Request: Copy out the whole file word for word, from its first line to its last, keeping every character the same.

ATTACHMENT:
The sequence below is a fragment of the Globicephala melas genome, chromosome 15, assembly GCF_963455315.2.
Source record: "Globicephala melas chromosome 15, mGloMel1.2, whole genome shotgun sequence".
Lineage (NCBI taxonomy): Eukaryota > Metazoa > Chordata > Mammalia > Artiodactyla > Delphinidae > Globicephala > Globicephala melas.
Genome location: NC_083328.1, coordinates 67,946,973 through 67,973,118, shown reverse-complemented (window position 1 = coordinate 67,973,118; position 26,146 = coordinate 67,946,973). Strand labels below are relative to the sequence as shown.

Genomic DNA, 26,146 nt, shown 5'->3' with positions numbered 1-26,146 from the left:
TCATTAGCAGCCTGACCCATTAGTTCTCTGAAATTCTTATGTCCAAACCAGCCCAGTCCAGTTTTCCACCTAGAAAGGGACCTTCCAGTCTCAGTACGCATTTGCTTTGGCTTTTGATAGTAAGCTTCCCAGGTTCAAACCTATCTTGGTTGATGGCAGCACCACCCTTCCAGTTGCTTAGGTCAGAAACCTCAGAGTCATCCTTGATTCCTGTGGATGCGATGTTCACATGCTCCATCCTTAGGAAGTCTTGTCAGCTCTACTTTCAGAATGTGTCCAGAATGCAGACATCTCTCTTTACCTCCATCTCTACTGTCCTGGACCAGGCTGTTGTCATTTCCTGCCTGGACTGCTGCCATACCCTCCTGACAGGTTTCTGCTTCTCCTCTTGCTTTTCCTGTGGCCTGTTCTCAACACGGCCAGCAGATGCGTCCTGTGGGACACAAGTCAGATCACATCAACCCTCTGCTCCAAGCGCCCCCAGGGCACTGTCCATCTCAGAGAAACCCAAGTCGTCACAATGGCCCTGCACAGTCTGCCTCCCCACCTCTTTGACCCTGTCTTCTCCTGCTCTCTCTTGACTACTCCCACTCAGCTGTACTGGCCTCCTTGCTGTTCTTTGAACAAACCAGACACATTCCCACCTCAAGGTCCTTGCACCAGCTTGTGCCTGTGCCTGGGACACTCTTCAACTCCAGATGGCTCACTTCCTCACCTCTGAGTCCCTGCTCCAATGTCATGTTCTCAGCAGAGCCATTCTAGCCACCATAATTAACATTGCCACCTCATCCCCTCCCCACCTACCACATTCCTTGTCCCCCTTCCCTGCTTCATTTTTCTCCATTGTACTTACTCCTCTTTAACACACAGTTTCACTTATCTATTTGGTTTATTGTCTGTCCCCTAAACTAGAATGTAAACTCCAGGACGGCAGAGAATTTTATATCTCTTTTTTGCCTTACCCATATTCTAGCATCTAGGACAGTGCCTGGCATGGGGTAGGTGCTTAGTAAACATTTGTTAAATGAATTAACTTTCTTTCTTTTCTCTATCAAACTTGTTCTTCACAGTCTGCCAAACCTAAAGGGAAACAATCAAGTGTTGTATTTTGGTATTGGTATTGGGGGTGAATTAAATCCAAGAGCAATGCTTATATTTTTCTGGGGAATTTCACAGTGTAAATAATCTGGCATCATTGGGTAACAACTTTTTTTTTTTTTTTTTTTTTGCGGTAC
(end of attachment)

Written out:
The sequence below is a fragment of the Globicephala melas genome, chromosome 15, assembly GCF_963455315.2.
Source record: "Globicephala melas chromosome 15, mGloMel1.2, whole genome shotgun sequence".
Lineage (NCBI taxonomy): Eukaryota > Metazoa > Chordata > Mammalia > Artiodactyla > Delphinidae > Globicephala > Globicephala melas.
Genome location: NC_083328.1, coordinates 67,946,973 through 67,973,118, shown reverse-complemented (window position 1 = coordinate 67,973,118; position 26,146 = coordinate 67,946,973). Strand labels below are relative to the sequence as shown.

Genomic DNA, 26,146 nt, shown 5'->3' with positions numbered 1-26,146 from the left:
TCATTAGCAGCCTGACCCATTAGTTCTCTGAAATTCTTATGTCCAAACCAGCCCAGTCCAGTTTTCCACCTAGAAAGGGACCTTCCAGTCTCAGTACGCATTTGCTTTGGCTTTTGATAGTAAGCTTCCCAGGTTCAAACCTATCTTGGTTGATGGCAGCACCACCCTTCCAGTTGCTTAGGTCAGAAACCTCAGAGTCATCCTTGATTCCTGTGGATGCGATGTTCACATGCTCCATCCTTAGGAAGTCTTGTCAGCTCTACTTTCAGAATGTGTCCAGAATGCAGACATCTCTCTTTACCTCCATCTCTACTGTCCTGGACCAGGCTGTTGTCATTTCCTGCCTGGACTGCTGCCATACCCTCCTGACAGGTTTCTGCTTCTCCTCTTGCTTTTCCTGTGGCCTGTTCTCAACACGGCCAGCAGATGCGTCCTGTGGGACACAAGTCAGATCACATCAACCCTCTGCTCCAAGCGCCCCCAGGGCACTGTCCATCTCAGAGAAACCCAAGTCGTCACAATGGCCCTGCACAGTCTGCCTCCCCACCTCTTTGACCCTGTCTTCTCCTGCTCTCTCTTGACTACTCCCACTCAGCTGTACTGGCCTCCTTGCTGTTCTTTGAACAAACCAGACACATTCCCACCTCAAGGTCCTTGCACCAGCTTGTGCCTGTGCCTGGGACACTCTTCAACTCCAGATGGCTCACTTCCTCACCTCTGAGTCCCTGCTCCAATGTCATGTTCTCAGCAGAGCCATTCTAGCCACCATAATTAACATTGCCACCTCATCCCCTCCCCACCTACCACATTCCTTGTCCCCCTTCCCTGCTTCATTTTTCTCCATTGTACTTACTCCTCTTTAACACACAGTTTCACTTATCTATTTGGTTTATTGTCTGTCCCCTAAACTAGAATGTAAACTCCAGGACGGCAGAGAATTTTATATCTCTTTTTTGCCTTACCCATATTCTAGCATCTAGGACAGTGCCTGGCATGGGGTAGGTGCTTAGTAAACATTTGTTAAATGAATTAACTTTCTTTCTTTTCTCTATCAAACTTGTTCTTCACAGTCTGCCAAACCTAAAGGGAAACAATCAAGTGTTGTATTTTGGTATTGGTATTGGGGGTGAATTAAATCCAAGAGCAATGCTTATATTTTTCTGGGGAATTTCACAGTGTAAATAATCTGGCATCATTGGGTAACAACTTTTTTTTTTTTTTTTTTTTTGCGGTAC